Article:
Bitbucket Pipelines supports one SSH key per repository. However, you can use multiple keys with a pipeline by adding them as secured Bitbucket Pipelines environment variables, and referencing them in the bitbucket-pipelines.yml file.

  Click to read how to use multiple SSH keys...

Step 1: Generate an SSH key (if necessary) 

Generate an RSA key pair without a passphrase. On Linux or OS X, you can run the following in a terminal:

$ ssh-keygen -t rsa -b 4096 -N '' -f my_ssh_key


Step 2: Encode the private key

Pipelines does not currently support line breaks in environment variables, so base-64 encode the private key by running:

$ base64 < my_ssh_key


Step 3: Add the key as a secure environment variable

There are security risks associated with passing private SSH keys as environment variables:

  • Environment variables get copied to child processes that your pipelines build may spawn.
  • Secured variables can be retrieved by all users with write access to a repository.

We recommend that you never pass your own personal SSH key as an environment variable, but instead generate a new SSH key-pair for Pipelines that easily be disabled if it is compromised.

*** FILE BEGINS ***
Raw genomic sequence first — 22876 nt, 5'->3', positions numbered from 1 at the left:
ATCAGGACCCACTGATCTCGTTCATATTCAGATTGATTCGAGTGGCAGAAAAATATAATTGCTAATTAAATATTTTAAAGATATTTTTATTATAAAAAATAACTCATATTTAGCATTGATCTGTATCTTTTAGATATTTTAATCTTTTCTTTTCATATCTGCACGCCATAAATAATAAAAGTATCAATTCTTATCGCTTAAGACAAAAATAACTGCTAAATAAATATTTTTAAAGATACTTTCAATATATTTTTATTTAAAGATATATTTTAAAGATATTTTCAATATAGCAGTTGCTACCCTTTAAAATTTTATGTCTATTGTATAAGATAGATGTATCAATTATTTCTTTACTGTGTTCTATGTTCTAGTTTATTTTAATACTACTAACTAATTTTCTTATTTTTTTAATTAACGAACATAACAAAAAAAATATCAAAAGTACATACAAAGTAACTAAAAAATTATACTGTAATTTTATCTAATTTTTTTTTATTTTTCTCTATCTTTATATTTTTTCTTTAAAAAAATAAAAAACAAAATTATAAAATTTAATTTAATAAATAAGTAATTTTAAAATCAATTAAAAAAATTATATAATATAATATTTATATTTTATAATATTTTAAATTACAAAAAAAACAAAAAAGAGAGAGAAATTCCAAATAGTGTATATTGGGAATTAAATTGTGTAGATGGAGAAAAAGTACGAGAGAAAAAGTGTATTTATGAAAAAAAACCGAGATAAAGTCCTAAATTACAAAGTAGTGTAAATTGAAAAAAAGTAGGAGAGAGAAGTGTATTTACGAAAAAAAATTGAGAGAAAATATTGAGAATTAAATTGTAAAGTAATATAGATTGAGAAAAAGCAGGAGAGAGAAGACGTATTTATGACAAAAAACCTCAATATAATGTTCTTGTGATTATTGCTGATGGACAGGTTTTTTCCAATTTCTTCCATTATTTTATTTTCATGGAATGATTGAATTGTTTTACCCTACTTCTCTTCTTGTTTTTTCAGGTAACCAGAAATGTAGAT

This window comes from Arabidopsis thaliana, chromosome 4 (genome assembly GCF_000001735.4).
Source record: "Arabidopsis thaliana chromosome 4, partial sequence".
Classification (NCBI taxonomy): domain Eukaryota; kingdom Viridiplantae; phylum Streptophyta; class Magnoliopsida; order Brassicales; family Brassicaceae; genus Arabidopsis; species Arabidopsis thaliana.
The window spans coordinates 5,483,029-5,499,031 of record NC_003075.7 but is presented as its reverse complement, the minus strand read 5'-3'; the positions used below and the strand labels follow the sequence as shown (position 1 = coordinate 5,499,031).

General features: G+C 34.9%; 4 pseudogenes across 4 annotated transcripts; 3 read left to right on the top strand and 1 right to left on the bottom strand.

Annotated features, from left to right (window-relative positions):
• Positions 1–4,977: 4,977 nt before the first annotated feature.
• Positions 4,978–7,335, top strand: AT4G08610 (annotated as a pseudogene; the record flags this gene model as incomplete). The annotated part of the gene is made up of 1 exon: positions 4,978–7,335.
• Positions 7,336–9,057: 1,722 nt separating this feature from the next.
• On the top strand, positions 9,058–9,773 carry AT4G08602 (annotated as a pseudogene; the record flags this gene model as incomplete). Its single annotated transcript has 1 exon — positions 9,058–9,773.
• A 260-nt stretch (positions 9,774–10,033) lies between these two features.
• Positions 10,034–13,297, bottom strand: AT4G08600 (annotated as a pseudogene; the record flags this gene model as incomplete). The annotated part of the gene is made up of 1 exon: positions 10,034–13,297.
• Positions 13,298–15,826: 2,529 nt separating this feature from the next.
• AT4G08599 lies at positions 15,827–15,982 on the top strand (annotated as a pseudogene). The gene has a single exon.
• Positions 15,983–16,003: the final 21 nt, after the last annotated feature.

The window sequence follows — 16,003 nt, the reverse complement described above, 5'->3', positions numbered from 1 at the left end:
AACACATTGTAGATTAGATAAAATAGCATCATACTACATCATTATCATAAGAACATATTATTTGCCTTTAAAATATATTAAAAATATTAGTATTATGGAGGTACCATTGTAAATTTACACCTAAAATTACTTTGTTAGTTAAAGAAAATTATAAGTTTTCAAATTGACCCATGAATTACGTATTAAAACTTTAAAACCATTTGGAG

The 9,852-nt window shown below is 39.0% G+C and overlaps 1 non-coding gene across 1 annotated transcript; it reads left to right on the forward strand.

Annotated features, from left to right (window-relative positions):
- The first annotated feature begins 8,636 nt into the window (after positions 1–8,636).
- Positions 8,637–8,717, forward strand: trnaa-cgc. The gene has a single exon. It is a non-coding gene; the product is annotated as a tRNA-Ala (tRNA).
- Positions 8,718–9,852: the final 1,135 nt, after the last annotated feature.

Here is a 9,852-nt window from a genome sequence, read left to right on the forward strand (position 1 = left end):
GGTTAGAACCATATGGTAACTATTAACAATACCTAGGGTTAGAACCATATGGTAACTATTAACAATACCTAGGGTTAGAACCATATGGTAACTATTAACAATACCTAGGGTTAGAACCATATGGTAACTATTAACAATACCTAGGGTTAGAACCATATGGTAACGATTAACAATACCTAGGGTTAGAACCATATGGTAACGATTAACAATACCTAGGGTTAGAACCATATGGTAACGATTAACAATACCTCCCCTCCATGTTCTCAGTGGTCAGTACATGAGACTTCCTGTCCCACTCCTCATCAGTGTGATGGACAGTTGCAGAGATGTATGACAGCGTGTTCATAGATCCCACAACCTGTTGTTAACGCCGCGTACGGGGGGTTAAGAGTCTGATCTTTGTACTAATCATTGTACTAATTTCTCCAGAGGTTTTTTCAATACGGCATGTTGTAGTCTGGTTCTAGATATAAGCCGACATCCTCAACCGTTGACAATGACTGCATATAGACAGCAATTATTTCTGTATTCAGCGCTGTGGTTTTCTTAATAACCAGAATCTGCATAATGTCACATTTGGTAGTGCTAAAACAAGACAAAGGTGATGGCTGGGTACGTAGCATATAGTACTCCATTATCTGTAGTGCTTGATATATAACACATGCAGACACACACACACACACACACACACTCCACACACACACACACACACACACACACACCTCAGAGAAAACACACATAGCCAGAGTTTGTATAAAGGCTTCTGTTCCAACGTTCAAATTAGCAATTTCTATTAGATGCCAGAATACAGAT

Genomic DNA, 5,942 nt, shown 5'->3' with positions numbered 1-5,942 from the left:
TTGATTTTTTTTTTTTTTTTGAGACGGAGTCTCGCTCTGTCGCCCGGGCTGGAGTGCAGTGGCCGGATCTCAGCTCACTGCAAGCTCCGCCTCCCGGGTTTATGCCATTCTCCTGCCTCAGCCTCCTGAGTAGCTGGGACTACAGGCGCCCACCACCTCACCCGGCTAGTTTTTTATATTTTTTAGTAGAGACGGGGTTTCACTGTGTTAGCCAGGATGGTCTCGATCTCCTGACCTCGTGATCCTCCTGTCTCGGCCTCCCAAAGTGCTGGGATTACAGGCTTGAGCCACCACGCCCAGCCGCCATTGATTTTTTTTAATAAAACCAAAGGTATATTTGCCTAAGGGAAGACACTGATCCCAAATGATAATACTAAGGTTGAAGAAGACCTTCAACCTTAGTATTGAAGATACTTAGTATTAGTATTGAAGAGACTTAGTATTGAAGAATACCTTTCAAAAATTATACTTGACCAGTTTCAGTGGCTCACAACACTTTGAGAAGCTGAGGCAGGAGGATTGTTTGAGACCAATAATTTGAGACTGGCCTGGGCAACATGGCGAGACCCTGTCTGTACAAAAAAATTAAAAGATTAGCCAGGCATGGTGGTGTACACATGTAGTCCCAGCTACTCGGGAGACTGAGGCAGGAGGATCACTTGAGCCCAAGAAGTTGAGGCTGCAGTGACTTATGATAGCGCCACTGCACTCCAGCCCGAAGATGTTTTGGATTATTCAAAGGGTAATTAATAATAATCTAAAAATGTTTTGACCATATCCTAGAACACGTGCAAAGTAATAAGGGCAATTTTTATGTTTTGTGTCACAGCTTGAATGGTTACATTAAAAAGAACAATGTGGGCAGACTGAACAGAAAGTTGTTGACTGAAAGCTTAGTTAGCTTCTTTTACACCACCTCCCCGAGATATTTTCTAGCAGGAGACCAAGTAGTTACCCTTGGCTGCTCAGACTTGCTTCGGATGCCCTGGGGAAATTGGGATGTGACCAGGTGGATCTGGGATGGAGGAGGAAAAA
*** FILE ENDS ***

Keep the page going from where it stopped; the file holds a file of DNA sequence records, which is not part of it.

Copy the encoded key from the terminal and add it as a secured Bitbucket Pipelines environment variable for the repository:

  1. In the Bitbucket repository, choose Settings, then Environment variables.
  2. Copy the base64-encoded private key from the terminal.
  3. Paste the encoded key as the value for an environment variable. Make sure to check Secured.

    See Environment variables in Bitbucket Pipelines for more information. 


Step 4: Install the public key on a remote host

Add the public key to the remote host as described above.


Step 5: Create the my_known_hosts file and add it to your repo

The known_hosts file contains DSA host keys of SSH servers accessed by the user. It's important to verify that you're connecting to the correct remote host. Note that Bitbucket Pipelines automatically adds the fingerprint for the Bitbucket and GitHub sites to all pipelines.

  1. Create the my_known_hosts file that includes the public SSH key of the remote host. You can do this by executing the following command:

    $ ssh-keyscan -t rsa > my_known_hosts
  2. Commit the my_known_hosts file to your repository from where your pipeline can access it.

Alternatively, you can copy an existing known_hosts file from the ~/.ssh directory of a user that has previously accessed the remote host via SSH. You can remove all unrelated lines.


Step 6: Tie everything together in the bitbucket-pipelines.yml file

Pipelines spins up a new Docker container environment for every build. You can use the SSH key by referencing it in the bitbucket-pipelines.yml file. 

To configure SSH for Docker containers that run your pipelines:

image: node:6    # specify your Docker image here
    - step:
           - mkdir -p ~/.ssh
           - cat my_known_hosts >> ~/.ssh/known_hosts
           - (umask  077 ; echo $MY_SSH_KEY | base64 --decode > ~/.ssh/id_rsa)
           - ssh <user>@<host> 'echo "connected to `hostname` as $USER"'
The example above just connects to a server and echoes "connected to <server> as <user>". You can modify the last line to use  scp to transfer files or  git to clone files from a remote server via SSH.